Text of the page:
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however, Mr. Joseph Ezekiel, is annually appointed examiner in Hebrew by the Bombay University, and is also permanently employed as a teacher in the Bassoon Hebrew and English Seminary. There is another by name, Mr. Shaloam Samuel, who is employed as a teacher by the Church Missionary Society in their Hebrew and Marathi School, where the Hebrew of late has been discontinued.*
7. Have the Beni Israel schools of their own, teachers of their own people, and any school books peculiar to the Beni Israel ? If so note down the names of the books.
We have only one school, lately established in Bombay, which is supported entirely by voluntary subscriptions raised in our own community. The teacher is Mr. Samson Judah Ashkenazie. Besides the Hebrew Bible, we teach from two other books, composed by two Beni Israel, entitled ]WN"in "Hebrew Primer," and ]WS"in "Hebrew first book,"
chiefly adapted for beginners, and very useful for junior students, f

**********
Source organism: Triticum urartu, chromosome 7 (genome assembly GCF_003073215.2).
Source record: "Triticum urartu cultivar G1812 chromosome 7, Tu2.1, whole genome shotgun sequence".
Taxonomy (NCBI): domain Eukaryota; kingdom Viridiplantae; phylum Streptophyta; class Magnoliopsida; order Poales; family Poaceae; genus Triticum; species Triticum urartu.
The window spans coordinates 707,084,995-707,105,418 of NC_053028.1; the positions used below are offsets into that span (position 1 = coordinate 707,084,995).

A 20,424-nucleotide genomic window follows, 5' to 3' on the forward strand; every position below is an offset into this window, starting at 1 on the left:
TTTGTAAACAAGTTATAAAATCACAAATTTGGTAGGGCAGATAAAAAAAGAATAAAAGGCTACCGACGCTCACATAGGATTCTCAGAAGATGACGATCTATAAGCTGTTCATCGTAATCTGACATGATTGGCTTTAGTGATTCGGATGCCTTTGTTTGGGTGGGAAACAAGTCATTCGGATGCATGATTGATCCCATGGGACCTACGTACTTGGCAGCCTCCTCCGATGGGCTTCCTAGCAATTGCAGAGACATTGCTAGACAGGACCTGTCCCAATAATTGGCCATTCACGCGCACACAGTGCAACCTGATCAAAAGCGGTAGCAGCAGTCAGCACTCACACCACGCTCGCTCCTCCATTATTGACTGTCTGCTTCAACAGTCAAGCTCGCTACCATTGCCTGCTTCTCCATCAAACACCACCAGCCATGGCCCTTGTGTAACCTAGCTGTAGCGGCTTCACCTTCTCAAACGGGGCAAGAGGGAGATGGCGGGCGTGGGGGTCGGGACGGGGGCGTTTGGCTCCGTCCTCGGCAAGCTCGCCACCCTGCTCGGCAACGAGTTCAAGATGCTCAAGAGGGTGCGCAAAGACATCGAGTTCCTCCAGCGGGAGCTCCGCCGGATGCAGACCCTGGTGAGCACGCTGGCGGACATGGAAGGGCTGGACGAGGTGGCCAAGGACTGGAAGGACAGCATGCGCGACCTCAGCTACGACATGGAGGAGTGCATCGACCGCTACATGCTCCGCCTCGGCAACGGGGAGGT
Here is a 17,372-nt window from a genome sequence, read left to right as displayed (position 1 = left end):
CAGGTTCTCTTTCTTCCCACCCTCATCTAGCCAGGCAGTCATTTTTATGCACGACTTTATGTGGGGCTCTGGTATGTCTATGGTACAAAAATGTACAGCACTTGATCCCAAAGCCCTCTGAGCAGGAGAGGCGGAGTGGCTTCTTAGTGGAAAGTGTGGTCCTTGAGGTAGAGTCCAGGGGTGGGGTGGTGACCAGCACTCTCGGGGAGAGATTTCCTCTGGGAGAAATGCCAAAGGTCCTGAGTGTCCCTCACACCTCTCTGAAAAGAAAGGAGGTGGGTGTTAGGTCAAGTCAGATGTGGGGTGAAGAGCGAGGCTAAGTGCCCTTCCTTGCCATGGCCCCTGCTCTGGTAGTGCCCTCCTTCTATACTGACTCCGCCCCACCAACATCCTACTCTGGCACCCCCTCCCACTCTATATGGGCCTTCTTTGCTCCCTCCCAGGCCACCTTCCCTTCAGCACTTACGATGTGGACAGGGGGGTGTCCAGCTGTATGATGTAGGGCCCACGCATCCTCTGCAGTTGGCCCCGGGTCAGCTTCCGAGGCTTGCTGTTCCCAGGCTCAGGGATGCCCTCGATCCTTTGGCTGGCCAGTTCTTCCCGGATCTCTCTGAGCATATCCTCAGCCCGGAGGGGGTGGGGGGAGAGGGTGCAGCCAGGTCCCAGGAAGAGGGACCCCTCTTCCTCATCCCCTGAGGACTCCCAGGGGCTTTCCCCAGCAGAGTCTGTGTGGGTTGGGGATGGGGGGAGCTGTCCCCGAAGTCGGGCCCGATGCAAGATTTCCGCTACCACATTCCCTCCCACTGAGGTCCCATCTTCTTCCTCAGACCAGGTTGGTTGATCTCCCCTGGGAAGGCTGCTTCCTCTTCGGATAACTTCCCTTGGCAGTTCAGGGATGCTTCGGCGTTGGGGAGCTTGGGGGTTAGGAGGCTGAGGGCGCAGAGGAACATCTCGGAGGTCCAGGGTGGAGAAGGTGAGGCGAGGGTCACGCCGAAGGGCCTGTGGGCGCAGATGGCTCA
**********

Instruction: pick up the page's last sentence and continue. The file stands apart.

8. Is there any book written in the native language of the Beni Israel, which treats of the history of the Bible, of religious or domestic customs, or of any other subject that concerns the Beni Israel ?
We have the Songs of Solomon, rendered into Marathi verse by Mr. David Haeem, also translations of books of a religious and ritualistic character made by our own people, a list of which we beg to annex herewith. We have two original books in Marathi, one of which is the history of the Beni Israel, and the other contains their manners and customs; the authors of which books are Messrs. Simeon Benjamin and Haeem Joseph, but these books do not deserve to be regarded as histories. There is a third, which for the most part is a translation of the "Wars of the Jews" by Josephus. The concluding part has been added by a modern writer, and extends to the year 1874, but it
contains only a passing allusion to the Beni Israel.
Mr. Haeem Samuel says :—They do not understand the Talmudieal idiom. We have teachers who can teach the rudiments of the Hebrew language, but as they are otherwise engaged, they cannot instruct their brethren by holding voluntary classes without inconvenience to themselves.
f According to Mr. H. Samuel the school accommodates from 80 to 100 pupils, and it appears that it is not sufficiently supported.
$ Mr. H. Samuel says :—There is also a pamphlet about the manners and customs of the Beni Israel, which contains an exaggerated account of such manners and customs as are not in vogue among the Beni Israel, and for which the young author was excommunicated, and he has not yet been re-admitted.
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